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Chiefs switch up tight five for Brumbies clash in Melbourne

By Ned Lester
Naitoa Ah Kuoi of the Chiefs in action during the round 14 Super Rugby Pacific match between ACT Brumbies and Chiefs at GIO Stadium, on May 27, 2023, in Canberra, Australia. (Photo by Mark Nolan/Getty Images)

The Chiefs got their Super Rugby Pacific 2024 campaign off to a dream start in round one, securing a hard fought win over the side thats stole the trophy from them last year.


The win over the Crusaders looked to have come at a cost though, with influential flyhallf Damian McKenzie taken from the field with an injury.

The team revealed this week though that the nature of the injury was confirmed to be bruising around the ribs and not anything serious that would keep the playmaker from taking the field.

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McKenzie has thus been named in the 10 jersey for his team’s Super Round clash with the Brumbies in Melbourne.

From a finals rematch in round one, the Chiefs now face their 2023 semi-final opponents in week two, a matchup where the chip is on the other shoulder.

The Waikato team will be without Quinn Tupaea once more for the contest, the midfielder suffered a concussion that has seen him sit out the travel to Australia. Tupaea will also miss the round three game against the Reds, a frustrating blow for the 24-year-old after a long ACL rehab.

Hooker Bradley Slater will celebrate his 50th Chiefs appearance in another starting role, with All Black Samisoni Taukei’aho set to come ff the bench.


“It’s very special for me to play 50 games for the Gallagher Chiefs. The club has offered me a lot and I am very grateful to be a part of this team,” Slater said.

With such a deep squad, head coach Clayton McMillan is wanting to use the beginning of the season to hand out opportunities to his squad.

Props Ollie Norris and George Dyer have moved into the starting unit this week after being employed as impact in round one, while lock Manaaki Selby-Rickit will make his season debut.

“Early on in the season we want to give our people legitimate opportunities to stake a claim for a jersey,” he said.


“Those that we have brought into the starting lineup have had really positive moments throughout the preseason so are duly rewarded this week. That’s the beauty of our squad, there are a lot of very capable people who can step into positions when that opportunity presents itself.

“If you look at the balance of the squad though it is relatively unchanged with a lot of cohesion.

“We know what we are coming up against this weekend with the Brumbies who are one of the best teams in the competition. They have a clear understanding of where their strengths lie and really play to them so we just have to be good enough to impose our own strengths against them.”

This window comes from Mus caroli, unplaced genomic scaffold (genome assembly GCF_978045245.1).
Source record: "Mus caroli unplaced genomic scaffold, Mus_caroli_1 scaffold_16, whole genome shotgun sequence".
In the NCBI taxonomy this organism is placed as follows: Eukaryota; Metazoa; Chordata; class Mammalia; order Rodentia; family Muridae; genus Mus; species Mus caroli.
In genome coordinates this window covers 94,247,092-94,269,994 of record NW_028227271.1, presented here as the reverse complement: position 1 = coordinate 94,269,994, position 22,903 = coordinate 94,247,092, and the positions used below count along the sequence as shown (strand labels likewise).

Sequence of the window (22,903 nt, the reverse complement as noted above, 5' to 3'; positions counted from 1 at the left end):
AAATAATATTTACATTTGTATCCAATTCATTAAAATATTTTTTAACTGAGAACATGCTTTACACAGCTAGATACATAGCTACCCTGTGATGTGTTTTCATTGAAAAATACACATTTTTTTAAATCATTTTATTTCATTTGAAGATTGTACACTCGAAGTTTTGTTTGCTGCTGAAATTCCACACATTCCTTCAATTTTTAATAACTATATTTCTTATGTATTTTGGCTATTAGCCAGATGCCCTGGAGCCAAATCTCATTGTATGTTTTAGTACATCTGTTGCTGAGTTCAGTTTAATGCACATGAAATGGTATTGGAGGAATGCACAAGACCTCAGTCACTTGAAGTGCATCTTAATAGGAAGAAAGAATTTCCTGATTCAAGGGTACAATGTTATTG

Gallagher Chiefs team to face the Brumbies:

1. Ollie Norris
2. Bradley Slater
3. George Dyer
4. Manaaki Selby-Rickit
5. Tupou Vaa’i
6. Samipeni Finau
7. Kaylum Boshier
8. Luke Jacobson
9. Xavier Roe
10. Damian McKenzie
11. Etene Nanai-Seturo
12. Rameka Poihipi
13. Anton Lienert-Brown
14. Liam Coombes-Fabling
15. Shaun Stevenson

16. Samisoni Taukei’aho
17. Jared Proffit
18. Reuben O’Neill
19. Naitoa Ah Kuoi
20. Simon Parker
21. Cortez Ratima
22. Josh Ioane
23. Daniel Rona

Unavailable for selection: Kaleb Trask, Emoni Narawa, Josh Lord, Gideon Wrampling, Quinn Tupaea.


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Poorfour 10 hours ago
The AI advantage: How the next two Rugby World Cups will be won

AI models are really just larger and less transparent variants of the statistical models that have been in use since Moneyball was invented. And a big difference between the Icahn centre’s results and AI today is that ChatGPT-like Large Language Models can explain (to some degree) how they reached their conclusions. In terms of what impact they will have, I suspect it will have two primary impacts: 1) It will place a premium on coaching creativity 2) It will lead to more selections that baffle fans and pundits. Analysts will be able to run the models both ways: they will see their own team’s and players’ weaknesses and strengths as well as the opposition’s. So they will have a good idea at what the other team will be targeting and the decisive difference may well be which coaches are smart enough to think of a gameplan that the other side didn’t identify and prepare for. For players, it places a premium on three key things: 1) Having a relatively complete game with no major weaknesses (or the dedication to work on eliminating them) 2) Having the tactical flexibility to play a different game every week 3) Having a point of difference that is so compelling that there isn’t a defence for it. (3) is relatively rare even among pro players. There have been only a handful of players over the years where you knew what they were going to do and the problem was stopping it - Lomu would be the classic example. And even when someone does have that, it’s hard to sustain. Billy Vunipola in his prime was very hard to stop, but fell away quite badly when the toll on his body began to accumulate. So coaches will look for (1) - a lack of exploitable weaknesses - and (2) - the ability to exploit others’ weaknesses - ahead of hoping for (3), at least for the majority of the pack. Which is likely to mean that, as with the original Moneyball, competent, unshowy players who do the stuff that wins matches will win out over outrageous talents who can’t adapt to cover their own weaknesses. Which will leave a lot of people on the sidelines sputtering over the non-inclusion of players whose highlights reels are spectacular, but whose lowlight reels have been uncovered by AI… at least until the point where every fan has access to a sporting analysis AI.

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